On Friday, Sept. 22, I watched Karin Coonrod’s direction of William Shakespeare’s The Merchant of Venice. I have read the play for about a week for my theater class, and it was really amazing seeing all five acts come to life. It had an excellent ensemble, beautifully-orchestrated music, wonderful lighting, and faithfulness to Shakespeare’s original work. Tony Awards and more for everyone involved in this peak performance. Overall, I absolutely loved it.
The Merchant of Venice is set in 16th century Italy where the eponymous merchant Antonio, convinces his longtime friend Bassanio, to borrow three thousand ducats from Jewish moneylender Shylock so that he may be financially eligible to court heiress Portia of Belmont.
Shylock agrees, on the grounds that if Bassanio does not repay him within three months, a pound of Antonio’s flesh must be taken for the debt. Though Bassanio is hesitant to let his friend pay a hefty price, Antonio agrees. Antonio’s ships failed to return to harbor, his primary source of income, which means he can’t make the money to return the three thousand ducats. The fourth act of the play primarily takes place in the court of the Duke of Venice, where Shylock attempts to collect his pound. Bassanio and Portia intervene to try to get Shylock to be merciful on him and to let Bassanio repay Antonio’s debt.
When I saw the show, I loved seeing the themes of loyalty and perseverance brought to the stage. For example, I have noticed that even though it was very risky, Antonio proved to be a loyal and helpful friend when he borrowed a huge amount of money to help Bassanio get closer to being able to marry Portia who is wealthy. I felt sorry for Shylock because he received abuse as an outsider in Venice. Even if it didn’t bring the best of outcomes, it still felt good to see him stand up against discrimination due to his religion. After the Princes of Morocco and Arragon failed, I was amazed to find out that Bassanio managed to pick the right casket with Portia’s picture in it, which allowed him to marry her. This proves that he was not going to stop fighting for his true love.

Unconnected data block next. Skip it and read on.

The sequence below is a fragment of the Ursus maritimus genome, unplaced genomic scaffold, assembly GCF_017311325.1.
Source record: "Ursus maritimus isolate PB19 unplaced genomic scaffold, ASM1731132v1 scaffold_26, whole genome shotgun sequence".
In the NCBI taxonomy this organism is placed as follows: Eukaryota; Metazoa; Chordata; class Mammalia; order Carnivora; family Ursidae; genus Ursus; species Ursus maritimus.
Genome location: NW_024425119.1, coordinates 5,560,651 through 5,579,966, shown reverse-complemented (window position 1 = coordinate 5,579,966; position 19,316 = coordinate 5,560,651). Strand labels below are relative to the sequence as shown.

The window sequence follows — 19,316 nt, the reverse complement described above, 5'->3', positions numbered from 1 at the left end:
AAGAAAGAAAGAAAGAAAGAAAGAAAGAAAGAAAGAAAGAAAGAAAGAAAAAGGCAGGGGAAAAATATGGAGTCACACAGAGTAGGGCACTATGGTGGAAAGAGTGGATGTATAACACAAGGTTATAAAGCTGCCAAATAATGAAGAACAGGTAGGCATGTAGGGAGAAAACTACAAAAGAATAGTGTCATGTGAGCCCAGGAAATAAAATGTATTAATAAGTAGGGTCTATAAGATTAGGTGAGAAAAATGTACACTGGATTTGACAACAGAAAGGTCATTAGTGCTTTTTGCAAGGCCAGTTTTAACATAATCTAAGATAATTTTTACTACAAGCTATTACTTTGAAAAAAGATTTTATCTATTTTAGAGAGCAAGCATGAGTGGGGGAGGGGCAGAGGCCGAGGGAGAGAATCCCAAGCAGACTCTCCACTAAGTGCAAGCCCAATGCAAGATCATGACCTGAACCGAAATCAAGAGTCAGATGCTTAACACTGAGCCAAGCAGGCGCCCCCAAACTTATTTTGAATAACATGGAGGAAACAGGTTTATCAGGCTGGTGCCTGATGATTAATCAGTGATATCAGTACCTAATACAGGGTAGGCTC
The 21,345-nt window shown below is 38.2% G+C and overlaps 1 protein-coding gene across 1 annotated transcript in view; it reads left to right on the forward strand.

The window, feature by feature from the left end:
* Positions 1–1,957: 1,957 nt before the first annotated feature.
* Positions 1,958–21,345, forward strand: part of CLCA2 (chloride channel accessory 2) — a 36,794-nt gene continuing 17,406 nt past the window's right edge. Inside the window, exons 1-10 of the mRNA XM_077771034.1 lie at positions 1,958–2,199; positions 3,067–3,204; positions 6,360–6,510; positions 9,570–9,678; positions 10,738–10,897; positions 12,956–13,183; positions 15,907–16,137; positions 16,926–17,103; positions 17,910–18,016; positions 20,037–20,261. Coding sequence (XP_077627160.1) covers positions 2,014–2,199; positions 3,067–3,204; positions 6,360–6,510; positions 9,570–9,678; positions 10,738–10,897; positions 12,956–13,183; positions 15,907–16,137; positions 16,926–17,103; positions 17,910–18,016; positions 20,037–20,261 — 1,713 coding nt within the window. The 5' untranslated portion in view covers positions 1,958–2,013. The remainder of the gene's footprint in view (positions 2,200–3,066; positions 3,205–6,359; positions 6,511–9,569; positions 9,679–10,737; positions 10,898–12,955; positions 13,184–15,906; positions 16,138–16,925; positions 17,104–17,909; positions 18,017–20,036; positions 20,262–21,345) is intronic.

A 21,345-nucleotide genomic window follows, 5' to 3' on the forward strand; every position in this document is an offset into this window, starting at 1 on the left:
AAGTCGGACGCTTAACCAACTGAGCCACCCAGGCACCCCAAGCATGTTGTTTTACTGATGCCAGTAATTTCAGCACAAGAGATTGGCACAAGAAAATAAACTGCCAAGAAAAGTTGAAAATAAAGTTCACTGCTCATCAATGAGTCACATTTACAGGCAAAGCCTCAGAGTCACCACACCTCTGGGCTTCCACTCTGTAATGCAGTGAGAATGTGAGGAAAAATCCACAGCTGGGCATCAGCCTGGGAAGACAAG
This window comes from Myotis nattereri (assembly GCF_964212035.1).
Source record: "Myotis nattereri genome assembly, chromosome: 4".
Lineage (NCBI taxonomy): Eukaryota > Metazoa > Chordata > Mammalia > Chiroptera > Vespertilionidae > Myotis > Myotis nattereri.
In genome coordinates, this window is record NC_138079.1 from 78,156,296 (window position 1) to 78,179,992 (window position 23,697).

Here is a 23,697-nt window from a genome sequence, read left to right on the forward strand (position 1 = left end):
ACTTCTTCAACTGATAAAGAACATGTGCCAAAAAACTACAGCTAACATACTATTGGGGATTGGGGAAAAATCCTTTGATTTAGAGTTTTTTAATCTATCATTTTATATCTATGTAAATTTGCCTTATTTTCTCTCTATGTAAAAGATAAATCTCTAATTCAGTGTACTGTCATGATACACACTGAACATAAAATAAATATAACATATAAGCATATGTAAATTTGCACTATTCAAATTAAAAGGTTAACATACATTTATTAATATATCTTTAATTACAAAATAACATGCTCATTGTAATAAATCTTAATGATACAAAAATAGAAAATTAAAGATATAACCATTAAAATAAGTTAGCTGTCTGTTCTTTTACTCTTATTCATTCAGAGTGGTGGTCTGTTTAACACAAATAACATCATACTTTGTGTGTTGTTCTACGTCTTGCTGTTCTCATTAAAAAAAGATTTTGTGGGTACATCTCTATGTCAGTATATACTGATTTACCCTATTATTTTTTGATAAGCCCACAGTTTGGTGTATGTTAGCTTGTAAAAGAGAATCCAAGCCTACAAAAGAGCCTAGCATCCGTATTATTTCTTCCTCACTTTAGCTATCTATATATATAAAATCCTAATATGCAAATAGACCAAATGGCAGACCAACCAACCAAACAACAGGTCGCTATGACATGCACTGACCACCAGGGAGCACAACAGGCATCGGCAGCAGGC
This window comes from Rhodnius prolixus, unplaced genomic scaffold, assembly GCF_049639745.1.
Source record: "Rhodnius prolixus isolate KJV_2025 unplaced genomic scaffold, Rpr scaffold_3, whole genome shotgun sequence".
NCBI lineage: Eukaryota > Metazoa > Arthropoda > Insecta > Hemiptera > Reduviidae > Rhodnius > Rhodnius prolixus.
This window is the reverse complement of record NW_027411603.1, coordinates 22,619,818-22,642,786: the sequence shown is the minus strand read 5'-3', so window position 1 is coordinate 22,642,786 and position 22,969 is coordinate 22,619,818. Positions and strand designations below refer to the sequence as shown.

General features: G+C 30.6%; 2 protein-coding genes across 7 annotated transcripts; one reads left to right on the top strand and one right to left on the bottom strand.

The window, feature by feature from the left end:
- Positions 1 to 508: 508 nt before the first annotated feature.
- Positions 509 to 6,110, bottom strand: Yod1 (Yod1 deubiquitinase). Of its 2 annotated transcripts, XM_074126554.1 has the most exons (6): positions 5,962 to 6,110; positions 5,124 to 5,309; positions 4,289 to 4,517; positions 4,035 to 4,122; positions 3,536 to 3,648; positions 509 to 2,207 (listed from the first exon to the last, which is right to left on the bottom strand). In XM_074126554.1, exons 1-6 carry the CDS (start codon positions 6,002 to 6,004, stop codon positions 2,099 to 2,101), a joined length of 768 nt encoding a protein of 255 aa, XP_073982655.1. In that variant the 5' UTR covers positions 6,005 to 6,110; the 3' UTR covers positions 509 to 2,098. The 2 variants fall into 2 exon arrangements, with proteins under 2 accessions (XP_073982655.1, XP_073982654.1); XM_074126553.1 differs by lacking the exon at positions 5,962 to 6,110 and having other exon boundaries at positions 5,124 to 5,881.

Comedic, romantic, and tragic are three words I would use to describe this fabulous production brought over to Montclair State’s Kasser Theater. With the direction of Karin Coonrad and starring a wonderful group of thespians such as Dietrice A. Bolden and Sorab Wadia, this must-see play is based on a Shakespearean classic.
During my high school years, I have read and seen the plays and cinematic productions of Romeo and Juliet and Much Ado About Nothing. This production would be the best adaptation of Shakespeare’s works that I’ve seen in a while. I would say the cast had truly honored what the great William Shakespeare stood for: bringing the power of thespian art to those who love it and want to/need to observe it! I highly recommend becoming familiarized with the play and reading it prior to seeing it on the main stage.